Nested with his five watchmakers in a luminous atelier inside the Audemars Piguet Museum in Le Brassus, Bruno Grand Chavin finishes and assembles what will later become tourbillons. Actually “enlighten them” would be a more fitting word.
While modern technology enhances accuracy and guarantees interchangeability of movement components there is no short cut yet for the finishing applied to each of them, the latter are exclusively carried out by hand and pushed to the limits of perfection. The same is true for their assembly. A distinction both collectors and watchmakers cherish equally.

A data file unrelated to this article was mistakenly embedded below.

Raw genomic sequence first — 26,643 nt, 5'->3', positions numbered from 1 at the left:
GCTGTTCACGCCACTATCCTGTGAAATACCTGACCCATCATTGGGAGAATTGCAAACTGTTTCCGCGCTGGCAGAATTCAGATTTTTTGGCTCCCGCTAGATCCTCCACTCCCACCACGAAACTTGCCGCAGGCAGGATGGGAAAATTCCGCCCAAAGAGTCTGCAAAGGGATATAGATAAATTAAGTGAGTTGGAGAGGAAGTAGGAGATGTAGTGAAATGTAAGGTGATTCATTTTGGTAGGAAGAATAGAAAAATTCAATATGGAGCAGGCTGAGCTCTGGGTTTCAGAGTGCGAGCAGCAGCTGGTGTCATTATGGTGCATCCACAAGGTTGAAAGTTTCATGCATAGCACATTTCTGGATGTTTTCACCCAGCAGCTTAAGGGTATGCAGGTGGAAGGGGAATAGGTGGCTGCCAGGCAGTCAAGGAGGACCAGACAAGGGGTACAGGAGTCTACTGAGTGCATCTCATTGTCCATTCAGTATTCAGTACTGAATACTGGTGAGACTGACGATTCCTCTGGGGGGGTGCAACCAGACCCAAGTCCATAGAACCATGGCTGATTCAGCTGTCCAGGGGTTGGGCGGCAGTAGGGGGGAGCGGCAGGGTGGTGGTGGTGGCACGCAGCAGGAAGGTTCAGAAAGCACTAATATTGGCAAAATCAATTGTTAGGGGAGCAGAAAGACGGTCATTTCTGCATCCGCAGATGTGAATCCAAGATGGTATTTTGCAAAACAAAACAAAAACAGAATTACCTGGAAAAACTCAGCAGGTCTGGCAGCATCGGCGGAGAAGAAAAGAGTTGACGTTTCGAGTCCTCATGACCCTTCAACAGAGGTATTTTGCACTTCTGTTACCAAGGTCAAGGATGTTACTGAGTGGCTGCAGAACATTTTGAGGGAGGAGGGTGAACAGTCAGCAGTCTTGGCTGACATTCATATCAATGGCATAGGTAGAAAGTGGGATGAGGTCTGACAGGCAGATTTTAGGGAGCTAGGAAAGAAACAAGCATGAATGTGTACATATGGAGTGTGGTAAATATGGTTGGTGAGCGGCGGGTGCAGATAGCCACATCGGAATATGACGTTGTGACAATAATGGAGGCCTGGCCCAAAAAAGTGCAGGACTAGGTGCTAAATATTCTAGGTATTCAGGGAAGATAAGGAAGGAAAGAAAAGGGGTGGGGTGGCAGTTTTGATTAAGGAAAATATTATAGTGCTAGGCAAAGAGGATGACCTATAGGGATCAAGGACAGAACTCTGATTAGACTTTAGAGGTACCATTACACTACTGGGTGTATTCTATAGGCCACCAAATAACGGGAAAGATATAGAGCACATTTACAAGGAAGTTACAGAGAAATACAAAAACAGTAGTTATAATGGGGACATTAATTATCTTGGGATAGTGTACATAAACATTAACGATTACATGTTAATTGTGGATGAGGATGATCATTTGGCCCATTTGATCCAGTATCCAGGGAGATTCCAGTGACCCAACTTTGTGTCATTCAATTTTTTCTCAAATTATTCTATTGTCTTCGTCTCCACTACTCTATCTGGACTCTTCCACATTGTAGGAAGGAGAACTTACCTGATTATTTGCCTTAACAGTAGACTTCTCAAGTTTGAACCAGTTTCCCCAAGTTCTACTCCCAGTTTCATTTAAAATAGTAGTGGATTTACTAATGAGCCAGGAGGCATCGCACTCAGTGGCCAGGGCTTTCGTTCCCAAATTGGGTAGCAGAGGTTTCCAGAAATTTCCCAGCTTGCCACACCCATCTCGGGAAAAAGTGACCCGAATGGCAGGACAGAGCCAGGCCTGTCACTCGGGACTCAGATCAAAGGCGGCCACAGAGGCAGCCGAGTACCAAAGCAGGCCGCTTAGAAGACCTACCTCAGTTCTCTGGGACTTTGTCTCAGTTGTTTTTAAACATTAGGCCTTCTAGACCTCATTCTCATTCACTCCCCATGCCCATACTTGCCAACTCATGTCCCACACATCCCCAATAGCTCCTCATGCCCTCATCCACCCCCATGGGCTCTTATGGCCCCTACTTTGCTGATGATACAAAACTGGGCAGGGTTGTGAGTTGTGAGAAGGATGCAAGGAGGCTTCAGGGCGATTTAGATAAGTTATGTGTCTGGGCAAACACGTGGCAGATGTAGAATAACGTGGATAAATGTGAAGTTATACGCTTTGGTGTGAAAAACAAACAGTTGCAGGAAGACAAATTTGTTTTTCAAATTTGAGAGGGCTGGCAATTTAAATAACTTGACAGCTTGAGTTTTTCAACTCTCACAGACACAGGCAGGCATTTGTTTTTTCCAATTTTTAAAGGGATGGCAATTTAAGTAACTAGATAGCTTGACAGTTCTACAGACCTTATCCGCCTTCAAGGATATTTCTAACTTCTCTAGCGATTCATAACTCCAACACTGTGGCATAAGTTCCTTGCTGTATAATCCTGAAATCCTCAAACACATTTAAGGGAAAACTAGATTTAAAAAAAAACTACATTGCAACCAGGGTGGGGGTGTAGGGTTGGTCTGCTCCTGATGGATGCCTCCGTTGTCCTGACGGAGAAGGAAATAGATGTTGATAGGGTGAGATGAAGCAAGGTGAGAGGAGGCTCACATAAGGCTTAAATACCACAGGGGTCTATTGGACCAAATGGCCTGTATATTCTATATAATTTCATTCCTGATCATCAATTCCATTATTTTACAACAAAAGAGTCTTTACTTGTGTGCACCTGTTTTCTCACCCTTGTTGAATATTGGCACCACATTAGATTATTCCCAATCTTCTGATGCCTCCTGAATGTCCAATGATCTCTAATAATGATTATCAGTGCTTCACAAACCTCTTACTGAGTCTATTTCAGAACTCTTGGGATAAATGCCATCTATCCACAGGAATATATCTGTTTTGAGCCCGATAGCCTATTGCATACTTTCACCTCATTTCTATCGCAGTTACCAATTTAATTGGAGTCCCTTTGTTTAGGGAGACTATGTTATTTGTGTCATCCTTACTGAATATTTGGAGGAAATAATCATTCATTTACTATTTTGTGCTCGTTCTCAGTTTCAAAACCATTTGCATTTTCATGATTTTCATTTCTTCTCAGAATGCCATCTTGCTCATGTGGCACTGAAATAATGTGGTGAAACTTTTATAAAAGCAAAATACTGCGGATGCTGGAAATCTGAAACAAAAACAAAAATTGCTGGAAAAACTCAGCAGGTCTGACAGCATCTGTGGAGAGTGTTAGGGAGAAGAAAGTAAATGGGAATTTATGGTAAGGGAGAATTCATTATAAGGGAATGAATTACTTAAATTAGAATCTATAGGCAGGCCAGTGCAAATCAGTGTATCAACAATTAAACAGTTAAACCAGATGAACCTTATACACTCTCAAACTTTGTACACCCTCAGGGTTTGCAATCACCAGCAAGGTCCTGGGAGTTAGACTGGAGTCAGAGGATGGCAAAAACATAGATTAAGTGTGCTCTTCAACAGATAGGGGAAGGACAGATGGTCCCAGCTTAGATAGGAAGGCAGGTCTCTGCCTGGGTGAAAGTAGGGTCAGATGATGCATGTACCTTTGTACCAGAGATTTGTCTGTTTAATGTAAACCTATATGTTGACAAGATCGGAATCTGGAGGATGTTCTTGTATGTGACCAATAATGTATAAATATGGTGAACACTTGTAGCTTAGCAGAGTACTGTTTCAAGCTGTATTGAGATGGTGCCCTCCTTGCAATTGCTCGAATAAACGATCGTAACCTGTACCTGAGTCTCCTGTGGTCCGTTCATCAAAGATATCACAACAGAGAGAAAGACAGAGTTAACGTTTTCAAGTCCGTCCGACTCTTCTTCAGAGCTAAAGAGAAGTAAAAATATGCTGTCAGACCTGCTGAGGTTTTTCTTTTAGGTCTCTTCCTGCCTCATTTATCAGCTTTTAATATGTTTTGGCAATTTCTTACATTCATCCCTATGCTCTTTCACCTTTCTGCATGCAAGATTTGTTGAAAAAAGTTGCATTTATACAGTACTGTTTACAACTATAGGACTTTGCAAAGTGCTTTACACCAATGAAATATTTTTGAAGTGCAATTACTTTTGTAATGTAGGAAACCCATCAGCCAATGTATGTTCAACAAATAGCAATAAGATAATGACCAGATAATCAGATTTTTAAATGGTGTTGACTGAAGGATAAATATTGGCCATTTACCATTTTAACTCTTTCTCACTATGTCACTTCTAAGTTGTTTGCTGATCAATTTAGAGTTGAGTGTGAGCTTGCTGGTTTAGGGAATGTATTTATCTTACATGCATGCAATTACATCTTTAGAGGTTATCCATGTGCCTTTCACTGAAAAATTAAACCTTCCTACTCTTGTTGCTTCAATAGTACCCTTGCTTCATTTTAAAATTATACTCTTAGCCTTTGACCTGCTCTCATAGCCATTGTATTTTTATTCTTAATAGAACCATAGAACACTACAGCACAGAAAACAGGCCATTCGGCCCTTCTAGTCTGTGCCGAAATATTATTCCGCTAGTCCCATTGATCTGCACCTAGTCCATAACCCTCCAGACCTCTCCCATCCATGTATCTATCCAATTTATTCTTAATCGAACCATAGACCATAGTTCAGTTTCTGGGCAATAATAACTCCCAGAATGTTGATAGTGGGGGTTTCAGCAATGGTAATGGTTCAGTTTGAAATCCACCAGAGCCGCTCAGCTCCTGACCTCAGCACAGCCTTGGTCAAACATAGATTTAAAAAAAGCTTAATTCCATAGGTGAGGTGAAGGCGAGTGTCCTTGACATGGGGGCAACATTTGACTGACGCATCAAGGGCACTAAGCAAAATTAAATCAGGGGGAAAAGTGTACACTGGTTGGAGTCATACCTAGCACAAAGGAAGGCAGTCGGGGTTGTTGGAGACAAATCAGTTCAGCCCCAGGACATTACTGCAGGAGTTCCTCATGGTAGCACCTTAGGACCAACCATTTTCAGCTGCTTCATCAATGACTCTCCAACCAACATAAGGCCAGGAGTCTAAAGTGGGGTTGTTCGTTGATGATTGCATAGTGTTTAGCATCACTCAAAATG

A connoisseur’s eye spots in fraction of seconds the discerning yet pivotal differences in movement construction, finishing and decoration – attributes setting high grade timepieces aside of the rest. In this workshop passionate watchmakers use all their ‘Savoir-Faire’ to build timepieces given to them in spare parts.
As soon as each component fulfils its mission flawlessly, a step watchmakers refer to as ‘mise en fonction’, their expert hands are devoted to timing before performing with the art of decoration, a step which puts their signature on each of their pieces.